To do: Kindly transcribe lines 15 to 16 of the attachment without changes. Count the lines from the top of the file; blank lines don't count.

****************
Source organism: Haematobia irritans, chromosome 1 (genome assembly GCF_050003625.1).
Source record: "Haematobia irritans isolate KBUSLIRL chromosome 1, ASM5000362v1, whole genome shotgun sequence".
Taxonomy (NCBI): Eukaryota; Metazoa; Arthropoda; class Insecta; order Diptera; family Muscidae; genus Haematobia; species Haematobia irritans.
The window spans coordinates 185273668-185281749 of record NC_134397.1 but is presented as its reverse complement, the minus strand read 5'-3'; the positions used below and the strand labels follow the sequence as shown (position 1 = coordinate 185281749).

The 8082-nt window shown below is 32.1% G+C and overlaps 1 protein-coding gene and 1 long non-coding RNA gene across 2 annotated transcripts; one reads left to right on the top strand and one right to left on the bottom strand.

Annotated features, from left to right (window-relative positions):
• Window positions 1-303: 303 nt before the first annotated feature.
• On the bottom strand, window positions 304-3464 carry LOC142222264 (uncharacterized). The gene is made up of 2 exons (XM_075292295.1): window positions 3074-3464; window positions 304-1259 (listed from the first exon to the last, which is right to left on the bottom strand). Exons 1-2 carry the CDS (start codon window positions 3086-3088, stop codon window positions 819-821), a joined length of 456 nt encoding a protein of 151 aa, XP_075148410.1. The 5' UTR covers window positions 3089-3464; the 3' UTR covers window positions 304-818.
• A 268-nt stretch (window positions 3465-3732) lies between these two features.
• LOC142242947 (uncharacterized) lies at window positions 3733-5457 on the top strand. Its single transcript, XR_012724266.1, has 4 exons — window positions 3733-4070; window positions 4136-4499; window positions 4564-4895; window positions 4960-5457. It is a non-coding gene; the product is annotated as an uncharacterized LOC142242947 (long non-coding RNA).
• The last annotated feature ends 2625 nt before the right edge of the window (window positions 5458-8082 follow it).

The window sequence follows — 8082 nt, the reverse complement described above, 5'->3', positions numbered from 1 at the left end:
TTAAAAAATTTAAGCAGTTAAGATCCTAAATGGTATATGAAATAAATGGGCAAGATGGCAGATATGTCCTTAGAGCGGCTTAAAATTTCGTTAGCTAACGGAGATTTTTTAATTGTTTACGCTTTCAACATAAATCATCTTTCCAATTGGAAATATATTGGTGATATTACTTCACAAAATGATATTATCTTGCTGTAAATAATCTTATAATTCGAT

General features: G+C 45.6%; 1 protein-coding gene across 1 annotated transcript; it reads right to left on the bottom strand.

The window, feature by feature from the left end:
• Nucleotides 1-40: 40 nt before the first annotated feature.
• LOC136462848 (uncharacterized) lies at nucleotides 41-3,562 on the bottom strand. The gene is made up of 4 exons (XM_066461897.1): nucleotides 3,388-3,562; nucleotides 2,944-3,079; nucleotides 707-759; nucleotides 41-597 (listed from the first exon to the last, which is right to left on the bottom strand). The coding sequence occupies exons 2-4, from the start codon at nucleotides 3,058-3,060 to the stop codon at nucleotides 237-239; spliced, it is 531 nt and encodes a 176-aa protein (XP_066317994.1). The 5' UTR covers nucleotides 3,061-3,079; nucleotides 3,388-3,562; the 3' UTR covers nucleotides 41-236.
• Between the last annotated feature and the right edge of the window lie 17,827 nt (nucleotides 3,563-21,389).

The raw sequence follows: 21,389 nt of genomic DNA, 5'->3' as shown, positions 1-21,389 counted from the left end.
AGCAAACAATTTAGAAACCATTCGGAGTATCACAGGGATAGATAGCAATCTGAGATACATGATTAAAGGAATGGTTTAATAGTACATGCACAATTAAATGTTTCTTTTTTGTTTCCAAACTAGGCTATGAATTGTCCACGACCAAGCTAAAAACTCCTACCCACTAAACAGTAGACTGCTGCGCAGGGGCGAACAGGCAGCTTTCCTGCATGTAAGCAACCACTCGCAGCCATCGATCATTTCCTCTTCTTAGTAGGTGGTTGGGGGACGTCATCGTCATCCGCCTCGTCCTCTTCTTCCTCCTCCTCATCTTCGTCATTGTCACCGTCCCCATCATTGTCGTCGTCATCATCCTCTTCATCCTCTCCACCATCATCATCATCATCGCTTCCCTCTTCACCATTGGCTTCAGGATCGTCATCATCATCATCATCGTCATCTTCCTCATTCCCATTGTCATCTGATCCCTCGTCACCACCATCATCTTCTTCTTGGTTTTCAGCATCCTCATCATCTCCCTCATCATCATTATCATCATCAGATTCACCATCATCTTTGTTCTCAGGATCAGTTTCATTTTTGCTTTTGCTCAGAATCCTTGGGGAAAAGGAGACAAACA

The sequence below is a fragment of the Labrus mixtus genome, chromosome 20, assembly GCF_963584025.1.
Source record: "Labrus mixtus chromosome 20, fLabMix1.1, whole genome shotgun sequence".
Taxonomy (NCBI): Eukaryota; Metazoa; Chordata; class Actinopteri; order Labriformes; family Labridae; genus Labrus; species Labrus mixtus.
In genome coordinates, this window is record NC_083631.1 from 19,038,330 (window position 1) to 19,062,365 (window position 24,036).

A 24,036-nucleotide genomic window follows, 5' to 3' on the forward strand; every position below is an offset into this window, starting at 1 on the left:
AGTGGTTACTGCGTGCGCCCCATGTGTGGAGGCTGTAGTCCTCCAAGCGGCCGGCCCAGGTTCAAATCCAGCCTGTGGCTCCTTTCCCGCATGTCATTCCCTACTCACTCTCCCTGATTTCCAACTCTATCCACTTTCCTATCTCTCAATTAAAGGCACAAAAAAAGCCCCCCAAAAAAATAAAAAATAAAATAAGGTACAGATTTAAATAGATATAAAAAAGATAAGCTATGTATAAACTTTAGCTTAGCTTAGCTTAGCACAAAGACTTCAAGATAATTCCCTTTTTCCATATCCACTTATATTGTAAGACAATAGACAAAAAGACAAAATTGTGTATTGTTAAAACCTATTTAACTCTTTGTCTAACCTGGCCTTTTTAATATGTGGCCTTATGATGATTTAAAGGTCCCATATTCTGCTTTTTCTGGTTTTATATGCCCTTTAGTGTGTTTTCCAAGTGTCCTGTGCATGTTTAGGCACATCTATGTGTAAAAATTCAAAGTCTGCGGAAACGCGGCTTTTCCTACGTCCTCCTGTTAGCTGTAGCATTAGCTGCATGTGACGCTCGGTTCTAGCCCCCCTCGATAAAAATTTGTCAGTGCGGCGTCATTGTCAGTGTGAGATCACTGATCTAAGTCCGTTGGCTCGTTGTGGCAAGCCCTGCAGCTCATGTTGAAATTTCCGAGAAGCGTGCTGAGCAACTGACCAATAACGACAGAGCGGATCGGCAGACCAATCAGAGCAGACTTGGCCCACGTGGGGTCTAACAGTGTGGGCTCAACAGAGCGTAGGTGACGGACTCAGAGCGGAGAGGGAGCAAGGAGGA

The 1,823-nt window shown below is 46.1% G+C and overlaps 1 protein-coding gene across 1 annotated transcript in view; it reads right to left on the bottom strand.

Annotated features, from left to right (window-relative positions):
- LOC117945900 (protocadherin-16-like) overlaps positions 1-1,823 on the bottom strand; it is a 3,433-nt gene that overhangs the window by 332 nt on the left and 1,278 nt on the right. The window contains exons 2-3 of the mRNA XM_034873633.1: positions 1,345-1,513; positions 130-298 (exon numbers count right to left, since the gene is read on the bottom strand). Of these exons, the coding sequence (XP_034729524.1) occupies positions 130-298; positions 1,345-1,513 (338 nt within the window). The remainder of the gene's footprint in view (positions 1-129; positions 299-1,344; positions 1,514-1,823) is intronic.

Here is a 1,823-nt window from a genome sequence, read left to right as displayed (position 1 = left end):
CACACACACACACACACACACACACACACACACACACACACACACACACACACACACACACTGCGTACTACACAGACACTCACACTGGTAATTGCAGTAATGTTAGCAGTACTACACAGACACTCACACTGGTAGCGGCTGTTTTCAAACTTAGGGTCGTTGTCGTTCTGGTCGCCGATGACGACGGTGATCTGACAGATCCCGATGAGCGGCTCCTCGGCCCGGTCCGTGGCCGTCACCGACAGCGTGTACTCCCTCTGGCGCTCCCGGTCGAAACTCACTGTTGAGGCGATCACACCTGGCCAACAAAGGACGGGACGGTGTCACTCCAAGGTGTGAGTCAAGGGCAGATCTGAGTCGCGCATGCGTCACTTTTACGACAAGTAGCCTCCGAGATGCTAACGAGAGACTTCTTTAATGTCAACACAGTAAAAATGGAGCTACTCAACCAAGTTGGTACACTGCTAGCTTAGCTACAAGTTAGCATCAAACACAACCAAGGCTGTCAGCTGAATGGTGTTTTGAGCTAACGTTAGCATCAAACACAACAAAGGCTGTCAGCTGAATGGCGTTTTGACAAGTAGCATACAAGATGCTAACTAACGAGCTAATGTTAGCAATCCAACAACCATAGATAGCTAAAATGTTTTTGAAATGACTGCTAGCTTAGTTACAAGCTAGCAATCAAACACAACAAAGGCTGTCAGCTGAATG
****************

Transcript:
The window, feature by feature from the left end:
• Nucleotides 1-40: 40 nt before the first annotated feature.